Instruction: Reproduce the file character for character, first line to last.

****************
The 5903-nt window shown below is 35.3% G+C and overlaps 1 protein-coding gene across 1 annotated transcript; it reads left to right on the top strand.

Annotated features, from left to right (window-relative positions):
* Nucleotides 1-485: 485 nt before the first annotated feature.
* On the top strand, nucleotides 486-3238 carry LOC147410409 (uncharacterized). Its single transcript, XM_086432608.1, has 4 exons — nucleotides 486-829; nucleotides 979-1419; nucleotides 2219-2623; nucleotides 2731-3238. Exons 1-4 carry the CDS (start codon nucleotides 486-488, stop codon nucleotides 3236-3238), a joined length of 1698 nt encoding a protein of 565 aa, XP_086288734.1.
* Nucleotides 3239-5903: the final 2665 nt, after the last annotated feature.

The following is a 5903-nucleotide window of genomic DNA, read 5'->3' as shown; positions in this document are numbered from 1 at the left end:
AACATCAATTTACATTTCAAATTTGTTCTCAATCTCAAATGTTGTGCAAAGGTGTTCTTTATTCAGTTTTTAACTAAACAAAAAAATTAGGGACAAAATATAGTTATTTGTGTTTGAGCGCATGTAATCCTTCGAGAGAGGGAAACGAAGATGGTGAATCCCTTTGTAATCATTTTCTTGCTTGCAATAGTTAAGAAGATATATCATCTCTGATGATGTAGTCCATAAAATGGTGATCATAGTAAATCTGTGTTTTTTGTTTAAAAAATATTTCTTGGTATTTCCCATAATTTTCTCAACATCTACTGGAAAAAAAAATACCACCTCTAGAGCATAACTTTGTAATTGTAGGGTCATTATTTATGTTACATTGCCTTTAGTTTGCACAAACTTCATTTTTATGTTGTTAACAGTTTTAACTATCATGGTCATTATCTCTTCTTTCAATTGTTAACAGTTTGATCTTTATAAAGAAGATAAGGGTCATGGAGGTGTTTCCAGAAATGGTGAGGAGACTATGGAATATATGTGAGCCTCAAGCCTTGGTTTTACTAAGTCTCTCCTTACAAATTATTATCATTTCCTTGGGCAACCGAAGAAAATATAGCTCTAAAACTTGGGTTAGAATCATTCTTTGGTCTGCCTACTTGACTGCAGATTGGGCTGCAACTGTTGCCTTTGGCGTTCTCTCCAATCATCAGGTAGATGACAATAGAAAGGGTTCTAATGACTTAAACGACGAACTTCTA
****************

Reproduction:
The 5903-nt window shown below is 35.3% G+C and overlaps 1 protein-coding gene across 1 annotated transcript; it reads left to right on the top strand.

Annotated features, from left to right (window-relative positions):
* Nucleotides 1-485: 485 nt before the first annotated feature.
* On the top strand, nucleotides 486-3238 carry LOC147410409 (uncharacterized). Its single transcript, XM_086432608.1, has 4 exons — nucleotides 486-829; nucleotides 979-1419; nucleotides 2219-2623; nucleotides 2731-3238. Exons 1-4 carry the CDS (start codon nucleotides 486-488, stop codon nucleotides 3236-3238), a joined length of 1698 nt encoding a protein of 565 aa, XP_086288734.1.
* Nucleotides 3239-5903: the final 2665 nt, after the last annotated feature.

The following is a 5903-nucleotide window of genomic DNA, read 5'->3' as shown; positions in this document are numbered from 1 at the left end:
AACATCAATTTACATTTCAAATTTGTTCTCAATCTCAAATGTTGTGCAAAGGTGTTCTTTATTCAGTTTTTAACTAAACAAAAAAATTAGGGACAAAATATAGTTATTTGTGTTTGAGCGCATGTAATCCTTCGAGAGAGGGAAACGAAGATGGTGAATCCCTTTGTAATCATTTTCTTGCTTGCAATAGTTAAGAAGATATATCATCTCTGATGATGTAGTCCATAAAATGGTGATCATAGTAAATCTGTGTTTTTTGTTTAAAAAATATTTCTTGGTATTTCCCATAATTTTCTCAACATCTACTGGAAAAAAAAATACCACCTCTAGAGCATAACTTTGTAATTGTAGGGTCATTATTTATGTTACATTGCCTTTAGTTTGCACAAACTTCATTTTTATGTTGTTAACAGTTTTAACTATCATGGTCATTATCTCTTCTTTCAATTGTTAACAGTTTGATCTTTATAAAGAAGATAAGGGTCATGGAGGTGTTTCCAGAAATGGTGAGGAGACTATGGAATATATGTGAGCCTCAAGCCTTGGTTTTACTAAGTCTCTCCTTACAAATTATTATCATTTCCTTGGGCAACCGAAGAAAATATAGCTCTAAAACTTGGGTTAGAATCATTCTTTGGTCTGCCTACTTGACTGCAGATTGGGCTGCAACTGTTGCCTTTGGCGTTCTCTCCAATCATCAGGTAGATGACAATAGAAAGGGTTCTAATGACTTAAACGACGAACTTCTA